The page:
In Apia, you will travel by ferry between the islands of Samoa. At other times, you will travel in vans, trucks, or private vehicles. Buses and taxis do not have wheelchair lifts or ramps. This is also true in Fiji.
Urban roads in Apia and the main roads circumnavigating the island are all generally kept in fair condition, although bumps and potholes are common. Side streets tend to be gravel or dirt, and their condition varies considerably, particularly during the rainy season when ruts and bumps develop. Roads outside Apia are often narrow, winding, relatively steep, with no sidewalks or shoulders, and poorly lighted.
Computers for word processing with spellcheck, printer, copier, and scanner are available at the National University of Samoa Le Papaigalagala campus. Internet connections are slow and not always reliable. Computers and hours are limited. Wi-Fi connections or Lava Spots are available in numerous places including the SIT office but may not be compatible with Macs. You are advised to bring your own academic technology, including laptops, recording devices, flash drives, and assistive technology. High humidity and unstable electric currents can impact electronic devices. It is recommended that you fully insure your electronic property against loss or theft.
If you have questions about assistive technology, note-taking accommodations, or other academic accommodations, you are encouraged to contact the SIT Office of Disability Services as early as possible.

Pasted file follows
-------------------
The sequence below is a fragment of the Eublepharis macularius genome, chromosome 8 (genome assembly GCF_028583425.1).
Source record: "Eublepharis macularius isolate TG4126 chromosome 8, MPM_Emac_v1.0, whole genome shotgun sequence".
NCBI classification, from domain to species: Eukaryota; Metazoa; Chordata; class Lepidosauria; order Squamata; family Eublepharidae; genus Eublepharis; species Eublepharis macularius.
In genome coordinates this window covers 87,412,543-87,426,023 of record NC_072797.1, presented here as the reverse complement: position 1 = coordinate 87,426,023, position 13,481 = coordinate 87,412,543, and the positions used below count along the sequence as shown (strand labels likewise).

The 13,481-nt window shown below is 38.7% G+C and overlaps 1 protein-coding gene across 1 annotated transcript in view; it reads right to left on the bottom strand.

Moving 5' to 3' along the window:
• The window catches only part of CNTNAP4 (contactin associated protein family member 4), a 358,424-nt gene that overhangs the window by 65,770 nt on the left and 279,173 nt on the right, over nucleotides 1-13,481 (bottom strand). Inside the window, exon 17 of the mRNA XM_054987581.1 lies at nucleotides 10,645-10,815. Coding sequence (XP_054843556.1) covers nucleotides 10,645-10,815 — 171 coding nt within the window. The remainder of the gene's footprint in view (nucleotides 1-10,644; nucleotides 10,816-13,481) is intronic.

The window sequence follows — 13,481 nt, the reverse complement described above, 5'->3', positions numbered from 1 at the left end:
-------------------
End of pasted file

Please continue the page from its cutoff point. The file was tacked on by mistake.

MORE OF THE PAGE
The national hospital is located in Apia, and there are several small district hospitals on Savai‘i and in outlying areas of ‘Upolu. Healthcare facilities in Samoa are adequate for routine medical treatment but are limited in range and availability. Treatment for complex illnesses and emergencies, as well as related laboratory work, generally need to be done elsewhere. Payment for medical services is covered by your health insurance if the provider is notified prior to or during the medical service. Pharmacies may not carry prescription or over-the-counter medicines typically available in the United States.
Once admitted to the program, you are encouraged to discuss any questions or concerns about accessing health services or medication while abroad during the health review process. Read more about the health review process and the summary of benefits for student health insurance.
Requesting Disability-Related Accommodations
To request disability-related accommodations once admitted, you should contact the Office of Disability Services. For more information about the accommodation process, documentation guidelines and a link to the accommodation request form, please visit the Office of Disability Services website.
Students with disabilities are encouraged to contact Disability Services at [email protected] or 802 258-3390 as early as possible for information and support.
Additional Support Resources
MIUSA (Mobility International USA) is a cross-disability organization serving those with cognitive, hearing, learning, mental health, physical, systemic, vision, and other disabilities. It offers numerous resources for persons with disabilities who wish to study abroad and/or engage in international development opportunities.
Abroad with Disabilities (AWD) is a Michigan nonprofit organization founded in 2015 with the goal of promoting the belief that persons with disabilities can and should go abroad. AWD works diligently to empower clients to pursue study, work, volunteer, and/or internship opportunities outside of the United States by creating dialogue, sharing resources, and spreading awareness.